April 11, 2013
Teens Ditching Facebook In Search Of ‘Their Own’ Platform
Michael Harper for redOrbit.com — Your Universe Online
Why would anyone use Facebook when they could use SnapChat?
The popularity of Facebook has been in decline with teens of late as more mobile friendly methods to communicate with friends emerge. Instagram and SnapChat, for example, have all been cited as snatching teens away from Facebook.
As Facebook´s earliest and most faithful followers grow older, teens are likely looking for crowds closer to their age, and even Facebook Home might not be able to bring them back to the Zuckerberg´s House.
Analyst Gene Munster of Piper Jaffray conducts a biannual study in which he talks to teens, asking them about their spending habits, how they spend their time, and if they plan to buy an iPhone in the near future.
According to his most recent survey of teens, Munster says Facebook is becoming less important with each passing year. In the last survey, 42 percent the teen participants claimed Facebook was the “Most Important Social Network.” The latest report, however, shows that a mere 33 percent of teens are sticking by their opinion from just months ago.
This survey not only offers evidence that teens may be increasingly ignoring Facebook but also that their tastes are constantly changing.
While Facebook still ranks as most important to the surveyed teens, Twitter is quickly gaining ground with a 3 percent increase over the last survey done in Fall of 2012. Instagram came in third place in importance ranking with 17 percent.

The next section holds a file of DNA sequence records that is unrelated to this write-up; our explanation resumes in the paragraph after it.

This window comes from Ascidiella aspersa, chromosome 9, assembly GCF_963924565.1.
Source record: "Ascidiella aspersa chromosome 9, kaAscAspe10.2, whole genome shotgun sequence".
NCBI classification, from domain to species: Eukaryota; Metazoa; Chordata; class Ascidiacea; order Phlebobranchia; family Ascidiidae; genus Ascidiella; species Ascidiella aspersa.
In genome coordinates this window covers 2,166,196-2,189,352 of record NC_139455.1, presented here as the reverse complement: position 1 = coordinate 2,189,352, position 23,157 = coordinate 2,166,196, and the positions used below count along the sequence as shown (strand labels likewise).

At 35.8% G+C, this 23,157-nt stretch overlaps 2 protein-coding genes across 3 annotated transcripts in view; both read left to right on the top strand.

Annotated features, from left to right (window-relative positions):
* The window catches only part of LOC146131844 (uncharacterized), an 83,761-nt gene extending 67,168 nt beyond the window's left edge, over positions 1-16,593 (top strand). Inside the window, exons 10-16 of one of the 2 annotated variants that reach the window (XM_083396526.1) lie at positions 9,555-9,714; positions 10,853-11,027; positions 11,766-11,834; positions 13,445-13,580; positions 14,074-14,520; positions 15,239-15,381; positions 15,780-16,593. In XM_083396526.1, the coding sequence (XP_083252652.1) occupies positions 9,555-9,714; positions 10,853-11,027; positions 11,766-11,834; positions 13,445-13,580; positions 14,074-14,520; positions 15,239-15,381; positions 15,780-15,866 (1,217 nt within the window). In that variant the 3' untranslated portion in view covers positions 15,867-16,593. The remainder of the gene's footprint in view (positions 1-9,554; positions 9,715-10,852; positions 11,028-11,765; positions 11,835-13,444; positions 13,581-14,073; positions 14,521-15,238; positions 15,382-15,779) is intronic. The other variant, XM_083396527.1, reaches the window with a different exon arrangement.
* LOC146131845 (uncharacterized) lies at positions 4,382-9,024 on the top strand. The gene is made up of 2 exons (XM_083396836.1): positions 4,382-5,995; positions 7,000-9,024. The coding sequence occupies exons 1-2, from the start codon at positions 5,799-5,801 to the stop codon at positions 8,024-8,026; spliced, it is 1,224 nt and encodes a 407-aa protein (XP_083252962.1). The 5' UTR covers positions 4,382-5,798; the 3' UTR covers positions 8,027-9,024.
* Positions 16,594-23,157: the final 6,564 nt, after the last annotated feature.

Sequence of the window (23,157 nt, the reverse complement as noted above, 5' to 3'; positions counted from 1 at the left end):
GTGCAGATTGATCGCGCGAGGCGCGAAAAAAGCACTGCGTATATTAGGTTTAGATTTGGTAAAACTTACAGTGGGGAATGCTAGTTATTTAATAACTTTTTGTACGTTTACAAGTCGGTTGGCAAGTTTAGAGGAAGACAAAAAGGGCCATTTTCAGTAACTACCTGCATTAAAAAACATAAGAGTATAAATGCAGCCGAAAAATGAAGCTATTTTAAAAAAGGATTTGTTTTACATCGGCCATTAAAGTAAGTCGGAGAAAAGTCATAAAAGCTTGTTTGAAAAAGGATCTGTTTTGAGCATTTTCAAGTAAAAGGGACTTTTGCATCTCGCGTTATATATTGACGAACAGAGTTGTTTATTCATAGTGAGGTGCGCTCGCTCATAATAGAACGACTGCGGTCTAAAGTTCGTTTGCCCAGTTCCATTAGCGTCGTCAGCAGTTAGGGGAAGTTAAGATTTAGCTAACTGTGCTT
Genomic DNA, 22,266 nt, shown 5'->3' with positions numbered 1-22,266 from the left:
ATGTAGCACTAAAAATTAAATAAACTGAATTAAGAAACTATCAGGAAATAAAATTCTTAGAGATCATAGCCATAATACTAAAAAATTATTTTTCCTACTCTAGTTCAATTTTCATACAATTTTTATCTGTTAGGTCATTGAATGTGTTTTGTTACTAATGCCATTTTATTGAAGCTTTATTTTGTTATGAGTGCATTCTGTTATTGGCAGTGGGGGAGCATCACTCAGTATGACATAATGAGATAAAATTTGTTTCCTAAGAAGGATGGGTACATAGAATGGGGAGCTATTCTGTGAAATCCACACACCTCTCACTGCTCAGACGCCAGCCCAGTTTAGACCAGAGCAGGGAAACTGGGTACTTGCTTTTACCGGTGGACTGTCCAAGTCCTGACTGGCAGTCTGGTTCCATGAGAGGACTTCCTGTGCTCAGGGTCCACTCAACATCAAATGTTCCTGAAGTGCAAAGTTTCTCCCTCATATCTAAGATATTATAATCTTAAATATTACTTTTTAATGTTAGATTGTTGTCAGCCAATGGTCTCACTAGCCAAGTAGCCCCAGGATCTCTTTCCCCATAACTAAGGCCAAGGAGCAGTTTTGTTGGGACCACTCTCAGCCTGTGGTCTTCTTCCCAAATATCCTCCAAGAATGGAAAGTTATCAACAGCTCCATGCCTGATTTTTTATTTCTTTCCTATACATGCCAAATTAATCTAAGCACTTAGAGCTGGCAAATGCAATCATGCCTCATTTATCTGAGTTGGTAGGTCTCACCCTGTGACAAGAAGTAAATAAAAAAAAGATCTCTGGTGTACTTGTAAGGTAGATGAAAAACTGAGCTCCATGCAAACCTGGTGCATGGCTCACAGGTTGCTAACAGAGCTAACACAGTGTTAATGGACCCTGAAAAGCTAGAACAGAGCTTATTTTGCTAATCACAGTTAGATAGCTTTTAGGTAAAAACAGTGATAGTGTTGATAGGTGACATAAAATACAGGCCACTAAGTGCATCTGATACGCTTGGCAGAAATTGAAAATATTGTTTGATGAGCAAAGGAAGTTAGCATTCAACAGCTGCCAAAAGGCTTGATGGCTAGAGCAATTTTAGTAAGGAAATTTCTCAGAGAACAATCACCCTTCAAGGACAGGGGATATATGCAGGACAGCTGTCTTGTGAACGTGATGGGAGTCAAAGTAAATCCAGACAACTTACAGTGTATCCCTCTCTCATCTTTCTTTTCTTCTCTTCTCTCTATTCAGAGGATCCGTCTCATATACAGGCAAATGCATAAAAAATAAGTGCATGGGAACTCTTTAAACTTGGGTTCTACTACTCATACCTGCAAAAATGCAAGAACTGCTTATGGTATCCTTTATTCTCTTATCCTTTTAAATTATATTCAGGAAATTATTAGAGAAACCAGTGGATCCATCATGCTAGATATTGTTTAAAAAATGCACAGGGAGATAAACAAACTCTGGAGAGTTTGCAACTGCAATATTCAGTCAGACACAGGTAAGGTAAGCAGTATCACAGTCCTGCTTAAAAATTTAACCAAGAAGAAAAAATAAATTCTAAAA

The study claims that this data suggests teens are looking for “their own” platform. It also predicts that this trend will continue, saying to prepare for “continued interest in emerging social platforms from Facebook.”
Among the Social Media giants (as opposed to only social networking), YouTube and Facebook are neck in neck, though both have seen a decrease in users since the last survey. In fact, the only social media sites to see an increase over the last survey were Pinterest, Twitter and, surprisingly, Google+ — the same network that used to be referred to as a “Ghost Town.”
Teens are often on the cusp of digital trends, and as such Munster allowed these juvenile participants to write in their own favorite social media sites even if they didn´t make the original list. The most popular among these write-ins was Wanelo, a Pinterest-esque site where users can collect items and categorize them based on “Want,” “Need,” or “Love” (hence the name). Also included among the write-ins were the new 6-second Twitter app, Vine, SnapChat, Kik and 4Chan.
It wouldn´t be a Gene Munster survey without some Apple flavor, of course, and according to this latest survey, nearly half of all teens surveyed are iPhone users. Last fall, 40 percent of teens reported owning an iPhone. This spring that number has jumped to 48 percent, a number which Munster claims is being driven by strong iPhone 5 sales.
The number of kids who say they “want” to own an iPhone has remained flat since the last survey at 62 percent.
And more teens are picking up tablets too. Of those teens surveyed, 51 percent said they own a tablet computer of some sort, while 17 percent said they planned to get one in the next six months.
Of these 17 percent, 68 percent said they wanted some version of the iPad.
Yet if the accompanying data is accurate, many of these teens won´t be using their iPads to look at Facebook — they´ll be on to something new that we probably haven't even heard of yet.